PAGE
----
Understanding social role participation: what matters to people with arthritis?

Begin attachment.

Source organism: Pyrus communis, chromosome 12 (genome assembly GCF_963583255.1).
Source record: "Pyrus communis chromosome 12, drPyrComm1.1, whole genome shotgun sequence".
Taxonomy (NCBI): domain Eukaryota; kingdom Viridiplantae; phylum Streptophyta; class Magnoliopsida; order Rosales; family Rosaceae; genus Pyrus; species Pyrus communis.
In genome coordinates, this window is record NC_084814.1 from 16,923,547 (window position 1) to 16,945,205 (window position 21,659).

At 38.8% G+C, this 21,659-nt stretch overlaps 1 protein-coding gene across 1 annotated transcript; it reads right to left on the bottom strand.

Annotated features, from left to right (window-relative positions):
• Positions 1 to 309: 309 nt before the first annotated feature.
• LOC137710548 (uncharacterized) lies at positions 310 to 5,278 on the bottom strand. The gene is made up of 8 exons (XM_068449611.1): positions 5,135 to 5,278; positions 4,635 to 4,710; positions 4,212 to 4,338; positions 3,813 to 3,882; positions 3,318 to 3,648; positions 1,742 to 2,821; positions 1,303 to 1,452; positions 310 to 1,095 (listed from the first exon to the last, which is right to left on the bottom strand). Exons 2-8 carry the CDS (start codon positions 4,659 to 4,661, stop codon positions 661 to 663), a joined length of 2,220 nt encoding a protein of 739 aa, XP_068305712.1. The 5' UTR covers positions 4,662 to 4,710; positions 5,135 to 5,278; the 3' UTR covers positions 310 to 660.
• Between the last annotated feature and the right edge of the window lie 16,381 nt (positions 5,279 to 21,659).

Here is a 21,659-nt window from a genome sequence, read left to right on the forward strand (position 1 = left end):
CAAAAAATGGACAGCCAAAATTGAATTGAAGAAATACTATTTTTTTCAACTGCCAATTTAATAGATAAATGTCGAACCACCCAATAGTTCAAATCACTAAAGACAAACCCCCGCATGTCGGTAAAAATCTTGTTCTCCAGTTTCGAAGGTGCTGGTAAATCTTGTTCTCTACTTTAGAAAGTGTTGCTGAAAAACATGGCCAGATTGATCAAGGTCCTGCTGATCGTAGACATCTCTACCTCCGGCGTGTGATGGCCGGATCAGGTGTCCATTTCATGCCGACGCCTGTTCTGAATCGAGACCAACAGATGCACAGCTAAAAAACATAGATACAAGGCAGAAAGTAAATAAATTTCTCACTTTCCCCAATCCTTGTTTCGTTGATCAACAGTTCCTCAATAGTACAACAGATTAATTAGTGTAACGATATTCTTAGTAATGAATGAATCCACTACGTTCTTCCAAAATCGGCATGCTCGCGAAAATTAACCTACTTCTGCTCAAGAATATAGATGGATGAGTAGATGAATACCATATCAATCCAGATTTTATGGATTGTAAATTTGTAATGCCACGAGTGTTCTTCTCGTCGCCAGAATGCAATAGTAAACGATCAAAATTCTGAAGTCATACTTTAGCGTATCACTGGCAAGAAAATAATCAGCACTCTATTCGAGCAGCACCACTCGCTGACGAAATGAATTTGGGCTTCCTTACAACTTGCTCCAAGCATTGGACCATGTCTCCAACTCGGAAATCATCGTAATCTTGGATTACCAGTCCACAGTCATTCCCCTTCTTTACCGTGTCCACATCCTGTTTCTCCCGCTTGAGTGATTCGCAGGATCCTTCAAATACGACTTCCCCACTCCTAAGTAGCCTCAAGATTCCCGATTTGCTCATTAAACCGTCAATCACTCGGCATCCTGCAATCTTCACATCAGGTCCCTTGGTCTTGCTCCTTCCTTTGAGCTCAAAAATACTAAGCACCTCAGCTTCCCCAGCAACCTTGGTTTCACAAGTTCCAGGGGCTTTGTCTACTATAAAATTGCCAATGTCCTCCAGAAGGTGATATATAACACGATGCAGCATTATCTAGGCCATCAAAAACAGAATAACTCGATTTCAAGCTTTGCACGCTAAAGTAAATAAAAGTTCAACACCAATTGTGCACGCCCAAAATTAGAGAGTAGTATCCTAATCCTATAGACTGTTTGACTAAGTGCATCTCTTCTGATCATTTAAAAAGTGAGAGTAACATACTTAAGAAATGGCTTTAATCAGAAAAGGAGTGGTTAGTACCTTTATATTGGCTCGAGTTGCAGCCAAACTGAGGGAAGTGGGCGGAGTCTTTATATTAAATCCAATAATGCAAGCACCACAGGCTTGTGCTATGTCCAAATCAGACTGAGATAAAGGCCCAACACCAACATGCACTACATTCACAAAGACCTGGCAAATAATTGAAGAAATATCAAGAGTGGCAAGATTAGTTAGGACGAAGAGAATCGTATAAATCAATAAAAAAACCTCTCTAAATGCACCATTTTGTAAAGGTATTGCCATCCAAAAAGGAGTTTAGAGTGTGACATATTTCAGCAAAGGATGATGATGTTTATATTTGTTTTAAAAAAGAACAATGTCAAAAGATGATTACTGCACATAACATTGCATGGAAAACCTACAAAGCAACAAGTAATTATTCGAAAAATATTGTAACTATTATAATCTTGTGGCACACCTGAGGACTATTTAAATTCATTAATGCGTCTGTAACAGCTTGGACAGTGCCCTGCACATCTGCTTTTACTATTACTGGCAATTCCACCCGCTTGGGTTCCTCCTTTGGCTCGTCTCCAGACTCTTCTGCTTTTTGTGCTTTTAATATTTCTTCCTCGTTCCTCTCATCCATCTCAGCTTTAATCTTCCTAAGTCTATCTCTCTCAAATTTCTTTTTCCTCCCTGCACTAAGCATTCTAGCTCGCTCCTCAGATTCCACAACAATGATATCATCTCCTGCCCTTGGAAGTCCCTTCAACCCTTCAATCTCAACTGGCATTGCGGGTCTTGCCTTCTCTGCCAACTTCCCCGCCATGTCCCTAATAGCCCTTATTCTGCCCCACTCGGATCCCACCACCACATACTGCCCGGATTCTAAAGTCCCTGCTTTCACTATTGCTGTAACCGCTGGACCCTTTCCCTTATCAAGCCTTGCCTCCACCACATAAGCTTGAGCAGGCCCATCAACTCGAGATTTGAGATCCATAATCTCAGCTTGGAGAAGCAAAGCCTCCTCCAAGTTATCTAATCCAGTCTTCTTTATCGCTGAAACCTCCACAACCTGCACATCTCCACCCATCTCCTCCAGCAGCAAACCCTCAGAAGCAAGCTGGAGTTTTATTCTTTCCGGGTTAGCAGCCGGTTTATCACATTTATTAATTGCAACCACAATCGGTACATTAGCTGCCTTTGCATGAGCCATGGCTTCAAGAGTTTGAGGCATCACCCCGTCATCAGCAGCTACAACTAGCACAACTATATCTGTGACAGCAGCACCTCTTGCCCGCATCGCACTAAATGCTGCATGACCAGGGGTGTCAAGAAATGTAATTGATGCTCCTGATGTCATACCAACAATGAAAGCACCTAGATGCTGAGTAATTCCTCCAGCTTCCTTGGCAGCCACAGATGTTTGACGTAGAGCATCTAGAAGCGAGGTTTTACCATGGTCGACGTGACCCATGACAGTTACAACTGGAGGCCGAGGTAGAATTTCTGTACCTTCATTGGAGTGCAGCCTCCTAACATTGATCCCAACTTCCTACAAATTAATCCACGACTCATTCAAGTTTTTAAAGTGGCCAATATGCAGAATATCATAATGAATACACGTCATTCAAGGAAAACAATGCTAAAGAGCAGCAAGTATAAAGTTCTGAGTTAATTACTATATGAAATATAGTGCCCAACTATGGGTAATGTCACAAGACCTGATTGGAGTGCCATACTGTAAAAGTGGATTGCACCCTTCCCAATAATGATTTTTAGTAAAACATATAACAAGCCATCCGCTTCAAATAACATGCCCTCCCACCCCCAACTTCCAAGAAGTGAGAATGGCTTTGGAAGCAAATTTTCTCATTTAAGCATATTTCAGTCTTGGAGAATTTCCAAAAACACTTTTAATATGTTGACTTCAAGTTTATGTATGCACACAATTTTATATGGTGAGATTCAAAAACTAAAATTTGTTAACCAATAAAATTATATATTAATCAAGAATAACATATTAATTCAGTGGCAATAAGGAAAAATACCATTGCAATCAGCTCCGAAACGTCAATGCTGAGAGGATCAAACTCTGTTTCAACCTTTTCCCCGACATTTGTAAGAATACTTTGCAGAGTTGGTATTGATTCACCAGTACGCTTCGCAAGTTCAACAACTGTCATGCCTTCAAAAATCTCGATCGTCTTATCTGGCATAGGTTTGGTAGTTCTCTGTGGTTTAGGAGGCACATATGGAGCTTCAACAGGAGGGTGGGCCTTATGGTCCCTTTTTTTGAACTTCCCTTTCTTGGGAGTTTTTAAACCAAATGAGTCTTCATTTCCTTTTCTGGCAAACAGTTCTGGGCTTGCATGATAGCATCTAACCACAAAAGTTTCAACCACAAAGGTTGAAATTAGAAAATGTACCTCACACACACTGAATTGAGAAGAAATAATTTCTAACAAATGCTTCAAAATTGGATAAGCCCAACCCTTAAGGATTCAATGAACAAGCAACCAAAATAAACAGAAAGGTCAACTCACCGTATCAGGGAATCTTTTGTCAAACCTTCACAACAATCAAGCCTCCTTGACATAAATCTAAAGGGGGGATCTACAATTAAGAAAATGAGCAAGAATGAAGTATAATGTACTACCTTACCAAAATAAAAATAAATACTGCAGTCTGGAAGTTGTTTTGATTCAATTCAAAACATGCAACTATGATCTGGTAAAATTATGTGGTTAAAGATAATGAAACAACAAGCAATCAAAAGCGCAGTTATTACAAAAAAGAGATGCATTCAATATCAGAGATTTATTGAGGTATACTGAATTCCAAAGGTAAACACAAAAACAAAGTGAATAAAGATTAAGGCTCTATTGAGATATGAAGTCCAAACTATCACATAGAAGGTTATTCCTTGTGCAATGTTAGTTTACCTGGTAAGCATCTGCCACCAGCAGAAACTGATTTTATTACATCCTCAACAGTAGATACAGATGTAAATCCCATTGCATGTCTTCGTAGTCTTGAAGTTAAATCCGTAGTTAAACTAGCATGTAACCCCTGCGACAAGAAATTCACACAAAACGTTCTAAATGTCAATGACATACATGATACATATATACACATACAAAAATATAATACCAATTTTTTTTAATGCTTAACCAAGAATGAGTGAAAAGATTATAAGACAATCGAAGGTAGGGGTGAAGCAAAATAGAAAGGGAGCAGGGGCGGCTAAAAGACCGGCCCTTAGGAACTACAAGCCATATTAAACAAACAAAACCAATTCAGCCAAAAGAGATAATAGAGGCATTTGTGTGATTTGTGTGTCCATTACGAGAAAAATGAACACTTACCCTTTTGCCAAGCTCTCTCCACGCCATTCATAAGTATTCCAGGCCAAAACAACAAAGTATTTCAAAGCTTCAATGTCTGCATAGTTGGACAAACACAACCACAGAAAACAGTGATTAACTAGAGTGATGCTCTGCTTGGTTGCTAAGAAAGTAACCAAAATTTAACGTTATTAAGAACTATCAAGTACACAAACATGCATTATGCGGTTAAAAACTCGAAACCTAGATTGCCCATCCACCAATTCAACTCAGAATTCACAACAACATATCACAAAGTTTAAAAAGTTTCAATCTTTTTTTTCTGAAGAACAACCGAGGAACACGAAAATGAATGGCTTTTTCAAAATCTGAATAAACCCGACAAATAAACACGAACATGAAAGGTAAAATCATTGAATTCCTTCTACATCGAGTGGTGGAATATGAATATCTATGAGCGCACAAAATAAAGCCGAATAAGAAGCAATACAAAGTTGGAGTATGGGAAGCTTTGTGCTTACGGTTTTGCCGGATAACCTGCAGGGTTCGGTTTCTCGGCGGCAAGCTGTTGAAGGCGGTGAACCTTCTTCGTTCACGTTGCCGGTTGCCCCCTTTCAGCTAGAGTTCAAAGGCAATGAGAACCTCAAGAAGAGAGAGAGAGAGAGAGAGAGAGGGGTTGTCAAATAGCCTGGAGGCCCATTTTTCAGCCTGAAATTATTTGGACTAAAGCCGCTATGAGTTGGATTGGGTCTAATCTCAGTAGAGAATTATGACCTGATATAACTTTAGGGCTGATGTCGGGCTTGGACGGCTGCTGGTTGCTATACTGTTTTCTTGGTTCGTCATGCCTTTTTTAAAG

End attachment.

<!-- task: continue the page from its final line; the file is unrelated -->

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OBJECTIVE: To assess the importance of different social roles in the lives of people with osteoarthritis (OA), and satisfaction with time spent in roles and role performance, as well as the relationship of demographic, health, and psychological factors to role perceptions. METHODS: Sixty women and 27 men (age 42-86 yrs) with hip or knee OA were recruited from rehabilitation programs and community advertising. Participants completed interview-administered questionnaires measuring demographics, OA symptoms, activity limitations, and well-being (e.g., depression). They also completed the Social Role Participation Questionnaire (SRPQ) assessing the influence of arthritis on role salience and satisfaction across diverse role domains (e.g., close relationships, employment). RESULTS: Participants reported many salient roles, but low to moderate satisfaction with them related to OA. SRPQ dimensions of salience and satisfaction were distinct; satisfaction with time spent in roles and with role performance was highly correlated (r = 0.83). Lower role salience was associated with being older, having less education and income, and greater illness intrusiveness. Less satisfaction with time spent in roles due to OA was associated with being younger, greater pain, and greater illness intrusiveness, whereas less satisfaction with role performance was associated with greater illness intrusiveness and depression. CONCLUSION: This study addresses a gap -- the influence of OA on social role participation. It underscores the importance of taking into account individual perceptions of roles, and that these perceptions are multifaceted. Understanding diverse factors related to social roles may help identify individuals at risk for role difficulties and provide targets for interventions to improve role participation.
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